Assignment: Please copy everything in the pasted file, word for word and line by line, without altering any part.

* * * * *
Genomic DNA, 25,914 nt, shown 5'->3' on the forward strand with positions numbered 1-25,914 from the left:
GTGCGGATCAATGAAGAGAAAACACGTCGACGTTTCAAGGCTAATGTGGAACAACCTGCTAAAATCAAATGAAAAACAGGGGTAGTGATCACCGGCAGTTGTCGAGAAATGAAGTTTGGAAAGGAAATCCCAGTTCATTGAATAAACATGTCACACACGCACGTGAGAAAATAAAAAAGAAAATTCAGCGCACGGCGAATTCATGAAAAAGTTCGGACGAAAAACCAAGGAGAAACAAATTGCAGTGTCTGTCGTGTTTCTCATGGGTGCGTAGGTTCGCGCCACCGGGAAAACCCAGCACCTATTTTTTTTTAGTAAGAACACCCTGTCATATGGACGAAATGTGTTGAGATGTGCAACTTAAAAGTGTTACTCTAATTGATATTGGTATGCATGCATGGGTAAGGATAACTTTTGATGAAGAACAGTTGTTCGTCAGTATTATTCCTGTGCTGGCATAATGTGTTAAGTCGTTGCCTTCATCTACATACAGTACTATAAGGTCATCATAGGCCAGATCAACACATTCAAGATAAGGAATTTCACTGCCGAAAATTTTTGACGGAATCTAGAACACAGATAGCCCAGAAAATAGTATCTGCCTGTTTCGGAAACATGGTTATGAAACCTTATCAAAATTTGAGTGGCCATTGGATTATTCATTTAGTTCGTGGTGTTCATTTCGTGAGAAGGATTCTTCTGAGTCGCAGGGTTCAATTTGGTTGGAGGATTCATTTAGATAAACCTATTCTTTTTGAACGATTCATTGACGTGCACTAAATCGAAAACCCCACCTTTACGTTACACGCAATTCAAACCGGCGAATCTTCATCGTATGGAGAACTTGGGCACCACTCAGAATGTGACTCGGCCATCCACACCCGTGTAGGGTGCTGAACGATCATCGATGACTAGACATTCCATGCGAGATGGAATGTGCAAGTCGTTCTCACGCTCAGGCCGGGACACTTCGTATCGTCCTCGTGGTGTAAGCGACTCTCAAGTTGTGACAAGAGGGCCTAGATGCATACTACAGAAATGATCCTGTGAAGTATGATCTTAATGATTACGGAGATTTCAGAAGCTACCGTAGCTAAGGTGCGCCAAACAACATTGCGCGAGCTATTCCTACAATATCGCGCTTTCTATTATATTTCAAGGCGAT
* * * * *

Genomic DNA, 25,914 nt, shown 5'->3' on the forward strand with positions numbered 1-25,914 from the left:
GTGCGGATCAATGAAGAGAAAACACGTCGACGTTTCAAGGCTAATGTGGAACAACCTGCTAAAATCAAATGAAAAACAGGGGTAGTGATCACCGGCAGTTGTCGAGAAATGAAGTTTGGAAAGGAAATCCCAGTTCATTGAATAAACATGTCACACACGCACGTGAGAAAATAAAAAAGAAAATTCAGCGCACGGCGAATTCATGAAAAAGTTCGGACGAAAAACCAAGGAGAAACAAATTGCAGTGTCTGTCGTGTTTCTCATGGGTGCGTAGGTTCGCGCCACCGGGAAAACCCAGCACCTATTTTTTTTTAGTAAGAACACCCTGTCATATGGACGAAATGTGTTGAGATGTGCAACTTAAAAGTGTTACTCTAATTGATATTGGTATGCATGCATGGGTAAGGATAACTTTTGATGAAGAACAGTTGTTCGTCAGTATTATTCCTGTGCTGGCATAATGTGTTAAGTCGTTGCCTTCATCTACATACAGTACTATAAGGTCATCATAGGCCAGATCAACACATTCAAGATAAGGAATTTCACTGCCGAAAATTTTTGACGGAATCTAGAACACAGATAGCCCAGAAAATAGTATCTGCCTGTTTCGGAAACATGGTTATGAAACCTTATCAAAATTTGAGTGGCCATTGGATTATTCATTTAGTTCGTGGTGTTCATTTCGTGAGAAGGATTCTTCTGAGTCGCAGGGTTCAATTTGGTTGGAGGATTCATTTAGATAAACCTATTCTTTTTGAACGATTCATTGACGTGCACTAAATCGAAAACCCCACCTTTACGTTACACGCAATTCAAACCGGCGAATCTTCATCGTATGGAGAACTTGGGCACCACTCAGAATGTGACTCGGCCATCCACACCCGTGTAGGGTGCTGAACGATCATCGATGACTAGACATTCCATGCGAGATGGAATGTGCAAGTCGTTCTCACGCTCAGGCCGGGACACTTCGTATCGTCCTCGTGGTGTAAGCGACTCTCAAGTTGTGACAAGAGGGCCTAGATGCATACTACAGAAATGATCCTGTGAAGTATGATCTTAATGATTACGGAGATTTCAGAAGCTACCGTAGCTAAGGTGCGCCAAACAACATTGCGCGAGCTATTCCTACAATATCGCGCTTTCTATTATATTTCAAGGCGAT